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Today, (Friday 3 June) Maidstone and Tunbridge Wells NHS Trust’s Children’s Orthopaedic and Physiotherapy departments have hosted a special event, to tie in with World Clubfoot Day.

The event saw around 50 parents and children attend Maidstone Birth Centre to meet one another and celebrate the success of Ponseti treatment for Clubfoot (or Congenital Talipes Equinovarus, CTEV).

The Ponseti International Association (PIA) designated 3 June to celebrate World Clubfoot Day as it commemorates the birth date of Dr Ignacio Ponseti, the developer of the Ponseti Method to treat the condition.

Clubfoot is the most common musculoskeletal birth deformity, and affects one in 1000 babies. The Ponseti Method is nearly 100 per cent effective when properly applied by a trained health care provider and allows the baby affected to go on to lead a normal, productive life.

Clubfoot, or CTEV, is a condition where a baby is born with its feet pointing downwards and turning inwards. When a baby is born with Clubfoot it is extremely difficult to realign the foot, however Ponseti treatment can offer a solution with minimal surgery.

At Maidstone and Tunbridge Wells NHS Trust (MTW), the treatment of Clubfoot by the Ponseti Method has been offered since 2003 and is now a fully established, specialist service offered to patients. It is a consultant-led, physiotherapy-run service which has a dedicated team of specialist staff and is one of a number of specialist centres in UK.

In addition to local patients, children from surrounding areas, including Medway, Dartford, and Hastings (and further afield) come to MTW for treatment. The team consists of two Paediatric Orthopaedic Consultants and six Specialist Physiotherapists from MTW and Medway.

The Ponseti treatment itself involves applying a plaster cast each week to a baby’s legs and feet from as soon after birth as possible. It usually takes taking four to five plasters to correct the deformity of the foot. The plaster effectively stops the legs from moving and allows the baby’s muscles to relax and stretch in a lengthened position. A small operation to cut the Achilles tendon is required and is carried out under local anaesthetic. Once the baby’s legs are in a corrected position, the feet are placed in a special boots and bar device for 23 hours a day for three months, then at night-time and nap-time until five years of age.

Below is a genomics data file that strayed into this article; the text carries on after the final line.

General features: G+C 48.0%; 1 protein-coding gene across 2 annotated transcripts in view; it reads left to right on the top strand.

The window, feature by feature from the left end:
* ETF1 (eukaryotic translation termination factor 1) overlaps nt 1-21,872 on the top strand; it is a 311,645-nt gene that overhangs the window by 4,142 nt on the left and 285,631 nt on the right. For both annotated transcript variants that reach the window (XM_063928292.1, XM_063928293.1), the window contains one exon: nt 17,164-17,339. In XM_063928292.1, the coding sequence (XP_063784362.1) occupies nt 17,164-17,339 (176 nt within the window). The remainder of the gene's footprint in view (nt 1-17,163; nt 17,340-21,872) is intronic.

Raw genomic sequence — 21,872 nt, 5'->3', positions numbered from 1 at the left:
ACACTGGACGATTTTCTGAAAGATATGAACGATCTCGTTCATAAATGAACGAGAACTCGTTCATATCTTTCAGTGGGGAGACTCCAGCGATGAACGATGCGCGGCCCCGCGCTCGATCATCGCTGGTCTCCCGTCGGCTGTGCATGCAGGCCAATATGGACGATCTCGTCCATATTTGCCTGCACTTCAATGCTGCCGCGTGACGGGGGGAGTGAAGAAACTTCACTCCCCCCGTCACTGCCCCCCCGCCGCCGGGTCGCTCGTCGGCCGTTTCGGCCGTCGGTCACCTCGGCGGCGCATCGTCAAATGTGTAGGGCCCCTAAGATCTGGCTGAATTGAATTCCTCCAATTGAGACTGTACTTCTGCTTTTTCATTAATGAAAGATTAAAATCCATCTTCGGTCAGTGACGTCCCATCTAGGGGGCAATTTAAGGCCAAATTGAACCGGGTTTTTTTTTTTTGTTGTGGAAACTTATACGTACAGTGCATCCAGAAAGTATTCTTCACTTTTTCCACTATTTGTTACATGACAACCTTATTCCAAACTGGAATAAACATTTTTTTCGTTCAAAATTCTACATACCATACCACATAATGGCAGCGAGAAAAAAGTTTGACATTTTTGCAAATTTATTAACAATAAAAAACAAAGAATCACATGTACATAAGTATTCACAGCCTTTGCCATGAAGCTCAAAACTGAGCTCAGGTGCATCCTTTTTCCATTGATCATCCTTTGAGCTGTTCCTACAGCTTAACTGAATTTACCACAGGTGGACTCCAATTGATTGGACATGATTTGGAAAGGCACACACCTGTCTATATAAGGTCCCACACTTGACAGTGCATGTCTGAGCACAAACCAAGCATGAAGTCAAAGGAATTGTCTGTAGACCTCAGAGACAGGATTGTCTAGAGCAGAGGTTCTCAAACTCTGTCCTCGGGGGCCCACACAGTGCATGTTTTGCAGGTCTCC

MTW provides antenatal appointments for parents who are carrying a baby diagnosed with Clubfoot, which prepare them for what to expect once the baby is born.

Shubhra Kamat, Lead Extended Scope Practitioner Paediatric Orthopaedic Physiotherapist for MTW, said: “Today was a wonderful opportunity for parents and children to meet one another to talk about their common experiences, as well as celebrate this great method of treatment for Clubfoot.

“Although the treatment happens over a long period of time, it is not invasive other than one small procedure, and babies and children grow up completely used to wearing the boots and bar device, so it’s not stressful for them.

“However, we understand that there can be a lot of anxiety for parents, especially when a baby is diagnosed with the condition, before birth or after, so we try very hard to make sure they feel supported and informed at all times. I think this event was a fantastic way to move that support network forward even further. We thoroughly enjoyed having everyone here today, it was a very positive event.”